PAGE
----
Just how safe is Amsterdam?

Travel Tips — By Scott Roane on May 16, 2011 at 4:54 pm

Safety tips for Amsterdam - don't leave your bike without locking it to a fixed object

By Scott Roane

In the last few months, a few negative comments from visitors about safety in Amsterdam caught my attention. After discovering the source of their worries to be some older versions of well known guide books, I thought it might be a good time to provide an update.

Signs in the station or announcements over the public address system warning people to beware of pickpockets may leave you clutching your bag as if it contains the crown jewels. But these are simply warnings, and they help to ensure that it rarely happens.

Petty Crime
Compared to other large European cities, Amsterdam is a relatively safe city. Violent crimes rarely occur and in 8 years of living here, with a largish group of friends who are regularly out and about, often until the very early hours of the morning, nobody has even been the victim of any sort of petty crime.

In fact, on one occasion after leaving her bag in the corner of the bar for the whole night (a regular and perhaps foolish habit that I wouldn’t dream of doing in any other city) a friend did come back to find it missing. The next day after finding her address in her diary, the bag was returned sheepishly by a girl whose boyfriend had mistakenly picked it up thinking it was hers (she was apparently to drunk to notice)! I’ve also got many more examples of lost mobile phones being reunited.

In terms of neighbourhoods, there’s not really much difference. Some older guide books may mention the area around Nieuwmarkt, which around ten years ago had a problem with drug addicts, or Amsterdam Noord, which had some cross-cultural issues. Both of these areas are now perfectly safe.

Most of the central areas, the Pijp, Amsterdam Noord, West and Oost are all as safe as each other. The suburbs further out of town are much quieter, so I’d probably avoid walking around late at night. I would give a word of caution to the Red Light Distric, simply because visitors are often distracted and it can be very crowded. If there’s going to be a scuffle in the bar, its most likely going to happen here as it tends to attract crowds of drunken football supporters, particularly the British (apologies to all well behaved fellow Brits, but a fact’s a fact).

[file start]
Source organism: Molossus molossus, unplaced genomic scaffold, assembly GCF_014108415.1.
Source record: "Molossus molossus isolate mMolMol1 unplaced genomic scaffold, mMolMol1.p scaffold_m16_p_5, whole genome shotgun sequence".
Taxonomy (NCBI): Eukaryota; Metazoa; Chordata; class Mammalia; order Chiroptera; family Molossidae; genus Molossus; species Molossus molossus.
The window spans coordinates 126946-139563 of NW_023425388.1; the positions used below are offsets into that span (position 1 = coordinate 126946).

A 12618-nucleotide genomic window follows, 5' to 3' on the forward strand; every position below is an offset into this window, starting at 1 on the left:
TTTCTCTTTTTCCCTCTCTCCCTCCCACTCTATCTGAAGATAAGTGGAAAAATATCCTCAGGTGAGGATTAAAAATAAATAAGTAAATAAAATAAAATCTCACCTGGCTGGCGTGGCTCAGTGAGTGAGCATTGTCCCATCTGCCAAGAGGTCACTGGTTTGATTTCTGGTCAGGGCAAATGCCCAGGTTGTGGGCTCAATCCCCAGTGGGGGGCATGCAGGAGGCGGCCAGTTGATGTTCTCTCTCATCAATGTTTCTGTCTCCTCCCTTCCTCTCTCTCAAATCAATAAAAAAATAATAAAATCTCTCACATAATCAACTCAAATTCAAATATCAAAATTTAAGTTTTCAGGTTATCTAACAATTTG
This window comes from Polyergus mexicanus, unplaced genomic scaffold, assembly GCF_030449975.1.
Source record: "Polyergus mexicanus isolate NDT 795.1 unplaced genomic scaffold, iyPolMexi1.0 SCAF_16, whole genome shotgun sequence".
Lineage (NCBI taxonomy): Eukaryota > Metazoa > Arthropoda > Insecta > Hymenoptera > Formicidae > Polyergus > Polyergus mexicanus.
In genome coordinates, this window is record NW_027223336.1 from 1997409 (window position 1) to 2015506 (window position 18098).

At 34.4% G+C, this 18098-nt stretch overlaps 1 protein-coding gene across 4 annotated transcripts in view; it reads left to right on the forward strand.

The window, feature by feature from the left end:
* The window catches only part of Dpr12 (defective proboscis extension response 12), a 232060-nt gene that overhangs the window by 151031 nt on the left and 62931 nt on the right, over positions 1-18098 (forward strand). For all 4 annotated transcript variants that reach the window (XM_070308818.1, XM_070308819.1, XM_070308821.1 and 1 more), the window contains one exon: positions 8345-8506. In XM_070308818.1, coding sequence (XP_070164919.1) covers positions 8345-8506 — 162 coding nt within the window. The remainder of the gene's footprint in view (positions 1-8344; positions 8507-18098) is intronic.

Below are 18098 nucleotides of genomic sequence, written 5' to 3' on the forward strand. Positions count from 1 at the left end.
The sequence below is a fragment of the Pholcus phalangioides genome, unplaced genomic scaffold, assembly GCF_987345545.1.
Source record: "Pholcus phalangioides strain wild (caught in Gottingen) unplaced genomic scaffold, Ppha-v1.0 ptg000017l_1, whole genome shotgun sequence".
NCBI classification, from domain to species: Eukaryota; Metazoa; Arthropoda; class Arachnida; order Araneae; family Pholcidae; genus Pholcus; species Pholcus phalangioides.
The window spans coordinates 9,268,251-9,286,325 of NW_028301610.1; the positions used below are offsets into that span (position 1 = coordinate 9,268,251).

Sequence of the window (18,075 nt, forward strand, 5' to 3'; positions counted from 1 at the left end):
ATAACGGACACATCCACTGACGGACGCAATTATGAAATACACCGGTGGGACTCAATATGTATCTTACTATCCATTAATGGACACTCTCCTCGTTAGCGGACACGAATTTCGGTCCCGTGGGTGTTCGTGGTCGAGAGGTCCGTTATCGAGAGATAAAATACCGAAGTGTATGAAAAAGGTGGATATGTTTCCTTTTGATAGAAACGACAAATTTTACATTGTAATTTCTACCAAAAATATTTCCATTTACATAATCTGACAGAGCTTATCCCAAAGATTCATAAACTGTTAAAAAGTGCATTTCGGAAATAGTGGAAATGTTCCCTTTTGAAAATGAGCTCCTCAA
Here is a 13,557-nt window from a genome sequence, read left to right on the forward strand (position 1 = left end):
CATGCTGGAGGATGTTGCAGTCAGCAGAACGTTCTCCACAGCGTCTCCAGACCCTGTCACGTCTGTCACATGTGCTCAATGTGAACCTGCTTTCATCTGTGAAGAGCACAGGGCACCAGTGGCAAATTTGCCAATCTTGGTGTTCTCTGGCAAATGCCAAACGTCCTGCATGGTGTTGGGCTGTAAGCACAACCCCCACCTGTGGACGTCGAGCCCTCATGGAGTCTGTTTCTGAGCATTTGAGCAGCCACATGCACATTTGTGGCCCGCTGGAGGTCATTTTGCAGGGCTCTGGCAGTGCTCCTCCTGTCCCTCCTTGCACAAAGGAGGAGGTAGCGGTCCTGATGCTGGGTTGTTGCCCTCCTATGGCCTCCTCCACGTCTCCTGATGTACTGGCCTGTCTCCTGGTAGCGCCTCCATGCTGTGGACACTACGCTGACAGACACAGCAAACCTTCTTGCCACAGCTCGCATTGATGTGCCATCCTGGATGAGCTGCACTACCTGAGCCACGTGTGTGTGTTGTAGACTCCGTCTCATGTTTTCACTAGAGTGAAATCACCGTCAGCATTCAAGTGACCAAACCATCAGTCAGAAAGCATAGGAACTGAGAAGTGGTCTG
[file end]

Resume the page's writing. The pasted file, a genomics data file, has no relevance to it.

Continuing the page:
In the news last year there was some negative press over attacks on homosexuals, but this was sparked by one particular attack on an American journalist. While it does happen occasionally, it’s certainly not the norm, and can be avoided by staying to the main streets, and giving some thought to where any public displays of affection take place, particularly in areas of West which have a high percentage of Muslim inhabitants who might take offence.

Amsterdam has one of the lowest incidents of sexual related crimes in Europe. Female friends of mine don’t have any concerns walking home alone at night, or taking public transport. But as with any town or city, simply use your common sense.

To finish on a less positive note, bike theft is a problem. It’s mostly opportunist, with people finding a bike with the keys in or an old, easy-to-break lock, when they need to get home early in the morning. If you lock it to a fixed object, there’s a very low risk of it being stolen. After 8 years, I’m still riding around on the same shiny bicycle.

Useful phonenumbers
Emergency (police,ambulance, fire): 112

Police (theft and other queries): 0900-8844

Touristdoctor: (0031)-(0)-20-4275011

Tags: amsterdam safety